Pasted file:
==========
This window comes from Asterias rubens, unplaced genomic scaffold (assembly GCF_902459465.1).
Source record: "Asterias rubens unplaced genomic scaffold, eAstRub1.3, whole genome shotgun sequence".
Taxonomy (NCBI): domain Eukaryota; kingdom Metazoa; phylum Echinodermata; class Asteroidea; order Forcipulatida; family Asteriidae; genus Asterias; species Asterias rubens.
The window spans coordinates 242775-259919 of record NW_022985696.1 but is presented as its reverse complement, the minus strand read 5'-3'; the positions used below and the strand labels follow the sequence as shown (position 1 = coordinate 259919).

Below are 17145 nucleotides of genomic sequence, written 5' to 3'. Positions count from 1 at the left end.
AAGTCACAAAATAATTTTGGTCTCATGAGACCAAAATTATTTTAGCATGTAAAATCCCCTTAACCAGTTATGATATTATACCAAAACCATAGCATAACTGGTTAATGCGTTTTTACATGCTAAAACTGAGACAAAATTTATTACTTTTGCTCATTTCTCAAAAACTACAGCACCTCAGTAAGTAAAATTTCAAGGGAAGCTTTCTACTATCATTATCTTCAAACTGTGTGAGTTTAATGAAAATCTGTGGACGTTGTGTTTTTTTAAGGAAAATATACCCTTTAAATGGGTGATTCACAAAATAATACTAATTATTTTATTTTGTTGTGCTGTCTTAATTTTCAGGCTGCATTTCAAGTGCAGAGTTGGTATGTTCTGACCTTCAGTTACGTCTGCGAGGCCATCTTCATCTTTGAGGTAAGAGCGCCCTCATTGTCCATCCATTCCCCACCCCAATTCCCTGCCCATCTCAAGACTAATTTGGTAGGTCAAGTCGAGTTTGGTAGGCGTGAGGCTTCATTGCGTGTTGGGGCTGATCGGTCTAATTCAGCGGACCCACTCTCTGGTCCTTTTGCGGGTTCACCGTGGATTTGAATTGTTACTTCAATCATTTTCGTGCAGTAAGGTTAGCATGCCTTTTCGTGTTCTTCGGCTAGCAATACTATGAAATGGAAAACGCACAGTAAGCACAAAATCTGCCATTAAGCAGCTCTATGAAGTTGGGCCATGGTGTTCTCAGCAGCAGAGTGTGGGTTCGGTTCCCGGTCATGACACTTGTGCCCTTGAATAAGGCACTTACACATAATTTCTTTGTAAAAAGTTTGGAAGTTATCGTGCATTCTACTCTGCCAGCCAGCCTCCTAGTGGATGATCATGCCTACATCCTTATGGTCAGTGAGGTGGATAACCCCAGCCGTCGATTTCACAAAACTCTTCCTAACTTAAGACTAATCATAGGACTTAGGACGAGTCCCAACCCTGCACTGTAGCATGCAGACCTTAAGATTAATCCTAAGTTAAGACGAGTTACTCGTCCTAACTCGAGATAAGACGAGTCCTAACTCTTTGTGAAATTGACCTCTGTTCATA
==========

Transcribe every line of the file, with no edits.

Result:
This window comes from Asterias rubens, unplaced genomic scaffold (assembly GCF_902459465.1).
Source record: "Asterias rubens unplaced genomic scaffold, eAstRub1.3, whole genome shotgun sequence".
Taxonomy (NCBI): domain Eukaryota; kingdom Metazoa; phylum Echinodermata; class Asteroidea; order Forcipulatida; family Asteriidae; genus Asterias; species Asterias rubens.
The window spans coordinates 242775-259919 of record NW_022985696.1 but is presented as its reverse complement, the minus strand read 5'-3'; the positions used below and the strand labels follow the sequence as shown (position 1 = coordinate 259919).

Below are 17145 nucleotides of genomic sequence, written 5' to 3'. Positions count from 1 at the left end.
AAGTCACAAAATAATTTTGGTCTCATGAGACCAAAATTATTTTAGCATGTAAAATCCCCTTAACCAGTTATGATATTATACCAAAACCATAGCATAACTGGTTAATGCGTTTTTACATGCTAAAACTGAGACAAAATTTATTACTTTTGCTCATTTCTCAAAAACTACAGCACCTCAGTAAGTAAAATTTCAAGGGAAGCTTTCTACTATCATTATCTTCAAACTGTGTGAGTTTAATGAAAATCTGTGGACGTTGTGTTTTTTTAAGGAAAATATACCCTTTAAATGGGTGATTCACAAAATAATACTAATTATTTTATTTTGTTGTGCTGTCTTAATTTTCAGGCTGCATTTCAAGTGCAGAGTTGGTATGTTCTGACCTTCAGTTACGTCTGCGAGGCCATCTTCATCTTTGAGGTAAGAGCGCCCTCATTGTCCATCCATTCCCCACCCCAATTCCCTGCCCATCTCAAGACTAATTTGGTAGGTCAAGTCGAGTTTGGTAGGCGTGAGGCTTCATTGCGTGTTGGGGCTGATCGGTCTAATTCAGCGGACCCACTCTCTGGTCCTTTTGCGGGTTCACCGTGGATTTGAATTGTTACTTCAATCATTTTCGTGCAGTAAGGTTAGCATGCCTTTTCGTGTTCTTCGGCTAGCAATACTATGAAATGGAAAACGCACAGTAAGCACAAAATCTGCCATTAAGCAGCTCTATGAAGTTGGGCCATGGTGTTCTCAGCAGCAGAGTGTGGGTTCGGTTCCCGGTCATGACACTTGTGCCCTTGAATAAGGCACTTACACATAATTTCTTTGTAAAAAGTTTGGAAGTTATCGTGCATTCTACTCTGCCAGCCAGCCTCCTAGTGGATGATCATGCCTACATCCTTATGGTCAGTGAGGTGGATAACCCCAGCCGTCGATTTCACAAAACTCTTCCTAACTTAAGACTAATCATAGGACTTAGGACGAGTCCCAACCCTGCACTGTAGCATGCAGACCTTAAGATTAATCCTAAGTTAAGACGAGTTACTCGTCCTAACTCGAGATAAGACGAGTCCTAACTCTTTGTGAAATTGACCTCTGTTCATA